Unlike Godzilla, Pacific Rim doesn’t try to be serious even when it’s being serious. Characters have names like Stacker Pentecost and Hercules Hansen. The film requires you to believe that the best way to battle a giant monster is to build an even larger robot to fight that monster.

Much of the Act 2 drama derives from inter-pilot tension airlifted from the Val Kilmer scenes in Top Gun. It’s the polar opposite of the Godzilla school of drama, where everyone is a total professional who has absolutely no personal goal besides Saving The World. In Pacific Rim, Idris Elba is Rinko Kikuchi’s Obi-Wan Kenobi, and two of the last Giant Robot-pilots in the world frequently get into sneering fights over who’s the bigger badass, and Charlie Day is a scientist.

So, for all these reasons, Pacific Rim is a movie that I’ve heard perfectly smart people describe as “stupid” or “silly.” The problem with this line of thinking is that, really, that every blockbuster is pretty “silly,” in the context of Things Adults Should Care About. Godzilla is not less stupid than Pacific Rim just because people frown more. […]

The difference, I think, is that Pacific Rim glories in its own silliness. There’s a flashback scene where Idris Elba rescues a little girl, and when he emerges from his giant robot, the sun shines upon him like he’s the catharsis in a biblical epic. There’s a moment when one giant robot swings an oil tanker like a sword. Then it grows a sword out of its wrist. Then it falls from space to earth.

There are real complaints to make about Pacific Rim, I guess, all of them fair and most of them pedantic. I know a lot of people who have issues with the story. (“Why didn’t they use the wrist-sword earlier?” is a popular one.) Conversely, I don’t really know anyone who minds the story in Godzilla, possibly because everything stupid that happens is prefaced by Frowning Watanabe saying “This is why the stupid thing that’s about to happen makes sense.” Godzilla wants so badly to make sense. Pacific Rim wants so badly for Ron Perlman to wear golden shoes.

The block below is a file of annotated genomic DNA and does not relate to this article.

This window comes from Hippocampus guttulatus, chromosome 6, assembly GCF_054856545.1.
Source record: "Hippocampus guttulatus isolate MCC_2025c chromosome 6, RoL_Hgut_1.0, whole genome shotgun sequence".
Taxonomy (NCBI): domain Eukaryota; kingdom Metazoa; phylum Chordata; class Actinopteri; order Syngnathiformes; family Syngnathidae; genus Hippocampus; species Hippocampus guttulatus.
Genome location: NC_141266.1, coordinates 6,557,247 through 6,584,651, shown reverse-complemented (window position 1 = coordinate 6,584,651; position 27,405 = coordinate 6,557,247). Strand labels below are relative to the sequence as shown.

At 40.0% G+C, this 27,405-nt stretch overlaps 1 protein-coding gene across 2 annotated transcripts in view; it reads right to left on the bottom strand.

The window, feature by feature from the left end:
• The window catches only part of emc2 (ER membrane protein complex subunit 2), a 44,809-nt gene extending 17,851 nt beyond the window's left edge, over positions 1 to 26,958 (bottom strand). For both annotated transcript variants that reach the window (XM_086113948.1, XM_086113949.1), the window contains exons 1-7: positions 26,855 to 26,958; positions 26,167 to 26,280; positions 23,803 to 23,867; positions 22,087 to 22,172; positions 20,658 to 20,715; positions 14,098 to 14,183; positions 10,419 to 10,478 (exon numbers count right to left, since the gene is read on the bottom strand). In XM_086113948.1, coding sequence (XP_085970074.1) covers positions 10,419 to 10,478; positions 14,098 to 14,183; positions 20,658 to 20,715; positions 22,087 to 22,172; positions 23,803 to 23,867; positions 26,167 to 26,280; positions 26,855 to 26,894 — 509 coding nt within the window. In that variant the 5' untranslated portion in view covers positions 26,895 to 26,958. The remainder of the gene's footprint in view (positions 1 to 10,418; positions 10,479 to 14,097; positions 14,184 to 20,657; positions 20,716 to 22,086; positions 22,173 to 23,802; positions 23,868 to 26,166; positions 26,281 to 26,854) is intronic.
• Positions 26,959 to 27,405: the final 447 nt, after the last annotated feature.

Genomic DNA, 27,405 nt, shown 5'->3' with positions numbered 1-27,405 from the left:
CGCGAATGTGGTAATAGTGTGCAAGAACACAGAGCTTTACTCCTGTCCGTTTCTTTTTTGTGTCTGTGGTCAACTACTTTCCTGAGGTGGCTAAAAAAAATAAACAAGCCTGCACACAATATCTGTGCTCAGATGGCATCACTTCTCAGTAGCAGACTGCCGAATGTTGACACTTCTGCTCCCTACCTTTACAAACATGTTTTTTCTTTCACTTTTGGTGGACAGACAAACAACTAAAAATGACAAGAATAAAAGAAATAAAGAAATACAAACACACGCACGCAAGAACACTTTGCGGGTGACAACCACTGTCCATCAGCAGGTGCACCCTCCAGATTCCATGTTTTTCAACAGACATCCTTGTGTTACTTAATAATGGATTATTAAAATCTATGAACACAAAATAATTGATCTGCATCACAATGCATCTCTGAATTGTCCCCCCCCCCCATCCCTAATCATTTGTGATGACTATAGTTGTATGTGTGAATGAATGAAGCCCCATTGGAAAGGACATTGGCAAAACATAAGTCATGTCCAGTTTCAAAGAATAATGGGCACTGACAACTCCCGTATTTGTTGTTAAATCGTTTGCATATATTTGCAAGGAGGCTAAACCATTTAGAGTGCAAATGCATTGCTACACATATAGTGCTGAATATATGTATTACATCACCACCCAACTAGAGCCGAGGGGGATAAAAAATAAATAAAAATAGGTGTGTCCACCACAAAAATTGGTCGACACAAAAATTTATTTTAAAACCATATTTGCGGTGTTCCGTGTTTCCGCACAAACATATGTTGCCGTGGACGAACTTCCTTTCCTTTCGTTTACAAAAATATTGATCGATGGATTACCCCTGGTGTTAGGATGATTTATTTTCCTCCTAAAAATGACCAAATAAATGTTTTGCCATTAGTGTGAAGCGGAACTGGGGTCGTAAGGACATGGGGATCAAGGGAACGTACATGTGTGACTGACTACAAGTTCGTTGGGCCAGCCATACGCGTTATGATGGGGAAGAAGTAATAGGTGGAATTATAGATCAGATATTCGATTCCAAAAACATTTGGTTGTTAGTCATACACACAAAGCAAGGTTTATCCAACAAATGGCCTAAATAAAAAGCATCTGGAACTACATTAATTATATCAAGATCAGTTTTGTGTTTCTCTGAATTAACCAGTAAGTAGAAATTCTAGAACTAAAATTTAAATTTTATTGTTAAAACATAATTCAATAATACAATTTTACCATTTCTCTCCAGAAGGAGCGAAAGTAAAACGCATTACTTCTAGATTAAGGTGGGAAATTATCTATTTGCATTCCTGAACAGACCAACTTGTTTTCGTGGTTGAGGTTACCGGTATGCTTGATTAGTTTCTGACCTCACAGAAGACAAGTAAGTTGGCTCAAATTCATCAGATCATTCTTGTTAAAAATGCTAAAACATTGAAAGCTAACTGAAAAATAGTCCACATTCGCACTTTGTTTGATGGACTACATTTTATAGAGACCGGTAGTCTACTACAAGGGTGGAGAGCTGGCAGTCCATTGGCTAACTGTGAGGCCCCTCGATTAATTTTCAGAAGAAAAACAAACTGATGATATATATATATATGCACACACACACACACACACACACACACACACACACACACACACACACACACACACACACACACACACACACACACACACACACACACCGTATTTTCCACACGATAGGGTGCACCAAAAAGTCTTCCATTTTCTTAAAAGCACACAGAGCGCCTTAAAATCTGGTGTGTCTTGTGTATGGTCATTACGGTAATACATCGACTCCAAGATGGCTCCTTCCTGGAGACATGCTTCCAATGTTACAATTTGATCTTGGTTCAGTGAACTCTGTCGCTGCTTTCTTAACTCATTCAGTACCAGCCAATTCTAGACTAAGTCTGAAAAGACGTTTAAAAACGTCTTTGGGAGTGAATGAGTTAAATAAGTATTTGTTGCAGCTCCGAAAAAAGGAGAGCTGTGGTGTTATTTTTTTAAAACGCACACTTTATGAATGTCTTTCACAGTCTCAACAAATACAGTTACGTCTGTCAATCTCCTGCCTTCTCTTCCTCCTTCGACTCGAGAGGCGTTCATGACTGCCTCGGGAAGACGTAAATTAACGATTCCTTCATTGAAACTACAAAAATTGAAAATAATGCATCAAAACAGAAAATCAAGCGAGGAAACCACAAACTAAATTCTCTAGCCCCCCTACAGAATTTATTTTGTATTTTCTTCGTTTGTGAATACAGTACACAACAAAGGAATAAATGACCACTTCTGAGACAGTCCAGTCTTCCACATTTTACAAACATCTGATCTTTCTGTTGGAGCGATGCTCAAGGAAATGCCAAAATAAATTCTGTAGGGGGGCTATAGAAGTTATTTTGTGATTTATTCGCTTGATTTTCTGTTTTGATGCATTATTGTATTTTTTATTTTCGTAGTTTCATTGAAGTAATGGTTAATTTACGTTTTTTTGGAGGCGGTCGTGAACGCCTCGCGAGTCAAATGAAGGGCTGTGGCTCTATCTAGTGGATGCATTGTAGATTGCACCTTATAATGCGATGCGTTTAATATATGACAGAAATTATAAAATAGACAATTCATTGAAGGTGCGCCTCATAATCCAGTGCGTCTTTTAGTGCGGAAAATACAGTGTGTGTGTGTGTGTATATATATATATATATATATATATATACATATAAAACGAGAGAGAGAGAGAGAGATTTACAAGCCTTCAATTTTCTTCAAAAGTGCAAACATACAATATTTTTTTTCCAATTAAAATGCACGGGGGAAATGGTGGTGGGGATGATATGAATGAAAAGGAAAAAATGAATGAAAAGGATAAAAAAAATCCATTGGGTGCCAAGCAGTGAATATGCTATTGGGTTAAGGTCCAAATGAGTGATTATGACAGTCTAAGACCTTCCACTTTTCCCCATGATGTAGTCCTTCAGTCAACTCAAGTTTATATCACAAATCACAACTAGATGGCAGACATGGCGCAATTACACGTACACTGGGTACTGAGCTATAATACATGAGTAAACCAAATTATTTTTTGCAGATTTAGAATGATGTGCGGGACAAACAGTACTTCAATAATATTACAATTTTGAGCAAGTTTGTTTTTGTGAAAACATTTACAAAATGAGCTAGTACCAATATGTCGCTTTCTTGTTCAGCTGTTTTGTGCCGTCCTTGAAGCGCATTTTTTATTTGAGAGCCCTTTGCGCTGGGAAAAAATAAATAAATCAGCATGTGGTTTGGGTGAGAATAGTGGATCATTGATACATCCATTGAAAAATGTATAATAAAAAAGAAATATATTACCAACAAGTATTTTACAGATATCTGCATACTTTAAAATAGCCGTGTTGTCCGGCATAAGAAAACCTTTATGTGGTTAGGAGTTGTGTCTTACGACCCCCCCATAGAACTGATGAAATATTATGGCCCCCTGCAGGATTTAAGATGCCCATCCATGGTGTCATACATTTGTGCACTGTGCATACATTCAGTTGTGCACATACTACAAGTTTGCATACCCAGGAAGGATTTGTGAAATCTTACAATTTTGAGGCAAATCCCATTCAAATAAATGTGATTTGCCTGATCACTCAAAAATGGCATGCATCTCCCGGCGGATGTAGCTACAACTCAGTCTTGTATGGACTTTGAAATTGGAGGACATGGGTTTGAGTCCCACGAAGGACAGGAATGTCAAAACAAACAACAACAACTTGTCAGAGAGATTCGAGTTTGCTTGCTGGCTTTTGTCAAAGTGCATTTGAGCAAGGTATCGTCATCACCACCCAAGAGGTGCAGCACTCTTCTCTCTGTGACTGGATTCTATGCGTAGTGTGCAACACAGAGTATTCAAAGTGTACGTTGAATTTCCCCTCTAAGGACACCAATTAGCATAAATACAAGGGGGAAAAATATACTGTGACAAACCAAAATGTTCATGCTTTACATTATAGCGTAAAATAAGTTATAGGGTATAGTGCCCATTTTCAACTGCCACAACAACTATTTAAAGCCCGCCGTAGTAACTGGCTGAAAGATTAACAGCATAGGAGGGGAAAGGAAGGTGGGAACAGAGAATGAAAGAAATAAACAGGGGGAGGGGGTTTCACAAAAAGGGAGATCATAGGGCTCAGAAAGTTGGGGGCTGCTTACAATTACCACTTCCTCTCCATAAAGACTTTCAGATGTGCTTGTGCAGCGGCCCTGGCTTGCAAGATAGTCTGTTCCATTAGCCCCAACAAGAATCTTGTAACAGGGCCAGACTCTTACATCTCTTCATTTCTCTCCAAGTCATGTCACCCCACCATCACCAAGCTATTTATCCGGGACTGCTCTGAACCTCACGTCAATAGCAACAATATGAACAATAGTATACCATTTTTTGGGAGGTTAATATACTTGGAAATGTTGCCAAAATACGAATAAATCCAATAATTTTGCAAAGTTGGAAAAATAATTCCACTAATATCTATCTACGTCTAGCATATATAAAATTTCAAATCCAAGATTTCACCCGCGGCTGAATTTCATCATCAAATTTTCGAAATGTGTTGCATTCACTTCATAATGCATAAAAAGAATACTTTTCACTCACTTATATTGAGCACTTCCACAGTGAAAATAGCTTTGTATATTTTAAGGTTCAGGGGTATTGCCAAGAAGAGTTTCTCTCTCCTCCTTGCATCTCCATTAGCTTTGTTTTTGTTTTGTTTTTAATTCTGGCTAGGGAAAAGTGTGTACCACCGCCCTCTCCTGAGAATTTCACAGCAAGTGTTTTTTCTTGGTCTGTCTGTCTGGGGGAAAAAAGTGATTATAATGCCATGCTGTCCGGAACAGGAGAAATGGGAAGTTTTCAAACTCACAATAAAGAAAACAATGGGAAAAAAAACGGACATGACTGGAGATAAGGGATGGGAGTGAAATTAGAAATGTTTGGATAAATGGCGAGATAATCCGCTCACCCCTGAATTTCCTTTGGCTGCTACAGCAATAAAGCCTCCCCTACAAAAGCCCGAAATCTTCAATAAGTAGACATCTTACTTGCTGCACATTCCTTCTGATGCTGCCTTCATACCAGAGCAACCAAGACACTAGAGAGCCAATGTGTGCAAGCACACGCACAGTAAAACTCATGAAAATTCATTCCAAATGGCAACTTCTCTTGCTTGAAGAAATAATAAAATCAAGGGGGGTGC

Darren Franich, “Entertainment Geekly: A call for an end to serious blockbusters” (via margotkim)

princessfangface asked:

You've mentioned several times that you hold yourself to a daily wordcount. Is it okay to ask what that is? Is it different from when you started out?

seananmcguire answered:

You can ask, but I’m not going to answer.

Look: I am not wired according to the median.  This is both a function of my OCD (I am not neuro-typical, it comes with challenges and benefits) and my relative comfort with social isolation.  I am happy alone in my room, working.

Maybe you have a spouse, or kids, or a social life that needs more effort than mine to remain healthy.  Maybe instead of “do more work and be happy” OCD, you got “do more work and have a panic attack” OCD, or anxiety disorders, or a failure complex.  Maybe you just really prefer DDR to making word count.  So what does it do when I say airily “oh, my base day is this, and then sometimes I make an effort”?

It puts your best into competition with mine.  And maybe they’re the same, and maybe yours is better, but maybe it’s not.  And since it’s a competition that doesn’t need to happen, I am refusing to play.

If you are a writer, you will write.  Maybe not every day, maybe not as much as I do, maybe more than I do, but you will write.  I refuse to be one of the things that makes that harder.

Yes, I write more now than I did when I was starting out.  I’m better at it, and I have more time for it.  But even if you’re 500 words every other day from here until the end of time, you’ll get there.

Tortoises are just as important as hares.